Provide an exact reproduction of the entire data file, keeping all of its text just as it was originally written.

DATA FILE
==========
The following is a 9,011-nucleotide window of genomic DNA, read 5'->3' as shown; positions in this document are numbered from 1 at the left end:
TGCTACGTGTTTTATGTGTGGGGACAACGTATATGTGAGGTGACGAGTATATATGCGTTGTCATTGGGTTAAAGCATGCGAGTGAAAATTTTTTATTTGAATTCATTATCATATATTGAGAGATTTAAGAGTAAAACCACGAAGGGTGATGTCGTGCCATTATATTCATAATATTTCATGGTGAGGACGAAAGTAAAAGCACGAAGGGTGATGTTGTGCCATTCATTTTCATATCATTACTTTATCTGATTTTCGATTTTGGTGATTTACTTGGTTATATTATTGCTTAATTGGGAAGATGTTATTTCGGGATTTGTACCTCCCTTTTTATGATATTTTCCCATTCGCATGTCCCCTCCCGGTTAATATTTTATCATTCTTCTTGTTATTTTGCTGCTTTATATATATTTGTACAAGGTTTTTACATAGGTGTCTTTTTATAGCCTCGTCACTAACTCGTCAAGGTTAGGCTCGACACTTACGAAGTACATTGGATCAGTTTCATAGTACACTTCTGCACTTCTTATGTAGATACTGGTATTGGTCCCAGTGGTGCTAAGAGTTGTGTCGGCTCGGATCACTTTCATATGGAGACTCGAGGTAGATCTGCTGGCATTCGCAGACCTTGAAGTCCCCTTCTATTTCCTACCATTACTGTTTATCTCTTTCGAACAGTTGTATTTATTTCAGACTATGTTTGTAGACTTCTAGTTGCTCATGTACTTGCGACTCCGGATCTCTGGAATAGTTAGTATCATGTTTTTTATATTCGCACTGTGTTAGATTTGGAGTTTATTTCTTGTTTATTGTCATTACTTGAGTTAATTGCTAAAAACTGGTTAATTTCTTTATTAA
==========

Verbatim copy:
The following is a 9,011-nucleotide window of genomic DNA, read 5'->3' as shown; positions in this document are numbered from 1 at the left end:
TGCTACGTGTTTTATGTGTGGGGACAACGTATATGTGAGGTGACGAGTATATATGCGTTGTCATTGGGTTAAAGCATGCGAGTGAAAATTTTTTATTTGAATTCATTATCATATATTGAGAGATTTAAGAGTAAAACCACGAAGGGTGATGTCGTGCCATTATATTCATAATATTTCATGGTGAGGACGAAAGTAAAAGCACGAAGGGTGATGTTGTGCCATTCATTTTCATATCATTACTTTATCTGATTTTCGATTTTGGTGATTTACTTGGTTATATTATTGCTTAATTGGGAAGATGTTATTTCGGGATTTGTACCTCCCTTTTTATGATATTTTCCCATTCGCATGTCCCCTCCCGGTTAATATTTTATCATTCTTCTTGTTATTTTGCTGCTTTATATATATTTGTACAAGGTTTTTACATAGGTGTCTTTTTATAGCCTCGTCACTAACTCGTCAAGGTTAGGCTCGACACTTACGAAGTACATTGGATCAGTTTCATAGTACACTTCTGCACTTCTTATGTAGATACTGGTATTGGTCCCAGTGGTGCTAAGAGTTGTGTCGGCTCGGATCACTTTCATATGGAGACTCGAGGTAGATCTGCTGGCATTCGCAGACCTTGAAGTCCCCTTCTATTTCCTACCATTACTGTTTATCTCTTTCGAACAGTTGTATTTATTTCAGACTATGTTTGTAGACTTCTAGTTGCTCATGTACTTGCGACTCCGGATCTCTGGAATAGTTAGTATCATGTTTTTTATATTCGCACTGTGTTAGATTTGGAGTTTATTTCTTGTTTATTGTCATTACTTGAGTTAATTGCTAAAAACTGGTTAATTTCTTTATTAA